Shiny Shelf

Snakes on a Plane

By Mark Clapham on 20 August 2006

Rarely have four simple words captured moviegoers imaginations in such a ferocious way. A title like ‘Snakes on a Plane’ suggests an absurd, ultimate B-movie, a ridiculous combination of two big phobias in one big, stupid horror/disaster movie.

And so it has come to pass. Shaped by internet enthusiasm for its high concept from lines of fan-dialogue to a song over the end credits that was originally recorded without any solicitation from the studio or filmmakers, ‘Snakes on a Plane’ goes out of its way to fulfil the expectations of its potential audience, and succeeds.

Thankfully, raised anticipation has not led to any pretensions. Director David L Ellis delivers a snappy film which doesn’t drag on and doesn’t bother with any attempts at characterisation or meaning. The characters are all clichés, from Samuel L Jackson’s badass FBI agent, through the ‘extreme’ sportsman witness he’s protecting, to a flightload of contemporary disaster movie stereotypes for the snakes to chomp through.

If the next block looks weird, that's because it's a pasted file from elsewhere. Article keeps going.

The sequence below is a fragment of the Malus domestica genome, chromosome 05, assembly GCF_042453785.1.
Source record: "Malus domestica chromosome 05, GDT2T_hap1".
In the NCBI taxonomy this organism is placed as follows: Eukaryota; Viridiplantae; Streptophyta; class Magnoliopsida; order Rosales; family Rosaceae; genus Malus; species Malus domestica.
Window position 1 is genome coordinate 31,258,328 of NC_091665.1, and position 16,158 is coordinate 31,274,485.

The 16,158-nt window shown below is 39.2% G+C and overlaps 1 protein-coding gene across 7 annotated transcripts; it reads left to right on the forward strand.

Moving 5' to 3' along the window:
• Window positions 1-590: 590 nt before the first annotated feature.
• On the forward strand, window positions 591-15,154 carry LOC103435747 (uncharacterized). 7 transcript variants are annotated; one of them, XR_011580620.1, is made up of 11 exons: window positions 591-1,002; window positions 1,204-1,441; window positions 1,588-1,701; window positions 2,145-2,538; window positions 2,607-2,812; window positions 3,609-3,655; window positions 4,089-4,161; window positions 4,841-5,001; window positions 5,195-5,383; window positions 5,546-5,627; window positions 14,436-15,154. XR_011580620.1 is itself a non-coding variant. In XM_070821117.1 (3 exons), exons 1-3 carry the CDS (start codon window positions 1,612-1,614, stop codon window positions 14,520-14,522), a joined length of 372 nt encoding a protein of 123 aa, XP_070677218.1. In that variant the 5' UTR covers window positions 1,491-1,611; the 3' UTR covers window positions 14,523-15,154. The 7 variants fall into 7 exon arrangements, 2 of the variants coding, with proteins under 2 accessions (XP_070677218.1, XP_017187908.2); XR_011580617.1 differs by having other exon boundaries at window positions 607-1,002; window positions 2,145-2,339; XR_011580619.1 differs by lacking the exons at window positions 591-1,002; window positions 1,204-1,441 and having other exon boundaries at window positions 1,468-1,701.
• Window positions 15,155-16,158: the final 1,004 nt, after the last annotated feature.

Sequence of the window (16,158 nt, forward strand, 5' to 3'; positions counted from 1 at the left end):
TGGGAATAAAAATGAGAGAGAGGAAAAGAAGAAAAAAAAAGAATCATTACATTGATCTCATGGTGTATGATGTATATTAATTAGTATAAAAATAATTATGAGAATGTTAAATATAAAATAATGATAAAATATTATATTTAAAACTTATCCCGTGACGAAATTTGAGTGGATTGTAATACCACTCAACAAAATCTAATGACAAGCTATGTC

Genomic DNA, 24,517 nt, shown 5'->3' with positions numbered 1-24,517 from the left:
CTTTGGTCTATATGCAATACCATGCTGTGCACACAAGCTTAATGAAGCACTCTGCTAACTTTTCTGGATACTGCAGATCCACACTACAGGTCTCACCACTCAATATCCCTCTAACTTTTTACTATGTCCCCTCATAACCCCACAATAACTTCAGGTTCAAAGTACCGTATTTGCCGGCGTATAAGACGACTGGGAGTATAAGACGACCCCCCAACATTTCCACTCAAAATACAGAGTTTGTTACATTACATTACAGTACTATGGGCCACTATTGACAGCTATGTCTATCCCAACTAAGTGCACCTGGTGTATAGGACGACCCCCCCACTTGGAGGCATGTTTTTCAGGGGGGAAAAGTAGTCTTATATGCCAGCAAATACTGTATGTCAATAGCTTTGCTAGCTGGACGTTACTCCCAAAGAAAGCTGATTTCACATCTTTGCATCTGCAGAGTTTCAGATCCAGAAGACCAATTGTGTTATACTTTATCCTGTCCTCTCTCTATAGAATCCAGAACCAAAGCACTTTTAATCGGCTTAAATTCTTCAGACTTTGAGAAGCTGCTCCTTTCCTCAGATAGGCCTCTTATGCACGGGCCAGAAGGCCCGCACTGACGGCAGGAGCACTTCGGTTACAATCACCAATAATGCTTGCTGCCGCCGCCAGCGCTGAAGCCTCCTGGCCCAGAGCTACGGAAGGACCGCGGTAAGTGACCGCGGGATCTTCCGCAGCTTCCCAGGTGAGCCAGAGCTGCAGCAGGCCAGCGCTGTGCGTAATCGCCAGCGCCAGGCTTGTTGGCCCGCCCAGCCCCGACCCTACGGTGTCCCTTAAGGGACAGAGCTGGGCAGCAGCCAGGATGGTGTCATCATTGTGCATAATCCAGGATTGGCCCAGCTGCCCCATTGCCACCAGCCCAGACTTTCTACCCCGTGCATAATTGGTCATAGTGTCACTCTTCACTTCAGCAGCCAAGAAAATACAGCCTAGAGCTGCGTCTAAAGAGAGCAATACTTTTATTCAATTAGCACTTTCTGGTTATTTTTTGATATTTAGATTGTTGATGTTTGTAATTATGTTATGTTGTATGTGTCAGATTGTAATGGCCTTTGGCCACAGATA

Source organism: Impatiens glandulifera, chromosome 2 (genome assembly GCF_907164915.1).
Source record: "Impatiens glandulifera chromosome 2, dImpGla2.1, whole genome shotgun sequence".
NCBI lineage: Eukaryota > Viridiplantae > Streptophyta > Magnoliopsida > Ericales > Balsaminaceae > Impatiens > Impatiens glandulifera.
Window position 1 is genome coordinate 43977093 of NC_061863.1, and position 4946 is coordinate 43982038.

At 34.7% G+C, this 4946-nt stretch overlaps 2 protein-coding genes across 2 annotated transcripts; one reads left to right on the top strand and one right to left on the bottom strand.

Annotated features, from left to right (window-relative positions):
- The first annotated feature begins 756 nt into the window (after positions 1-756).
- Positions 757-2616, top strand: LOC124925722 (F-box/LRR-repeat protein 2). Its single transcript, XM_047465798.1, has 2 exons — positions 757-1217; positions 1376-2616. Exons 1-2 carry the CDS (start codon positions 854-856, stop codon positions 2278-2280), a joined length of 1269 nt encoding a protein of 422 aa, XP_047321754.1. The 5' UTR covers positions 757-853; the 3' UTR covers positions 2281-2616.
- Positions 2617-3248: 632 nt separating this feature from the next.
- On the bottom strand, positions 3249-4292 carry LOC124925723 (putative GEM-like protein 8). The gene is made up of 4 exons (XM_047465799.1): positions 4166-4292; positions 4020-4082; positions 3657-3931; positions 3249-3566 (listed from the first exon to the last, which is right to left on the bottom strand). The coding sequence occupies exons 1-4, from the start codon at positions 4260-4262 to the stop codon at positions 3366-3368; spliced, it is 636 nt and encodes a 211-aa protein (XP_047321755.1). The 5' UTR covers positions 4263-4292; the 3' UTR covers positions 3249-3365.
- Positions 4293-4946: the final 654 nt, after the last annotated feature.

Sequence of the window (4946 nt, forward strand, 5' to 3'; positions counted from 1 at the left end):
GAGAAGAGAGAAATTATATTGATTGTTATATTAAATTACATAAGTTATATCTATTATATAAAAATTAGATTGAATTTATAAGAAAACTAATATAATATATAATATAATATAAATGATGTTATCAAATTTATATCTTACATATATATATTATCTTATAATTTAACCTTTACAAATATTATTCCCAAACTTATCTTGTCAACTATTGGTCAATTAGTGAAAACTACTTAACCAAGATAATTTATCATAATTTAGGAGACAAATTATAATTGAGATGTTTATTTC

This is a stupid, schlocky, funny movie which gleefully exploits every potential shock, gag and gross-out moment inherent in its daft premise. If there’s a wince-worthy place a snake can bite into, one bites into there in this movie. Any place you wouldn’t want a snake crawling into, one crawls into in this movie. In terms of disasters and near-death situations, if it could in the most lurid imagining of the screenwriters possibly happen, it happens in ‘Snakes on a Plane’.

You will jump, you will laugh, and if you’re really scared of snakes, you’ll probably walk straight out of the cinema. Even if its shocks are too much too handle, you’ll almost certainly find it hard to actually dislike such a charmingly silly, fun movie.

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By Mark Clapham

Mark Clapham is a Devon-based writer and editor. You can find out more about him at the egotistically named

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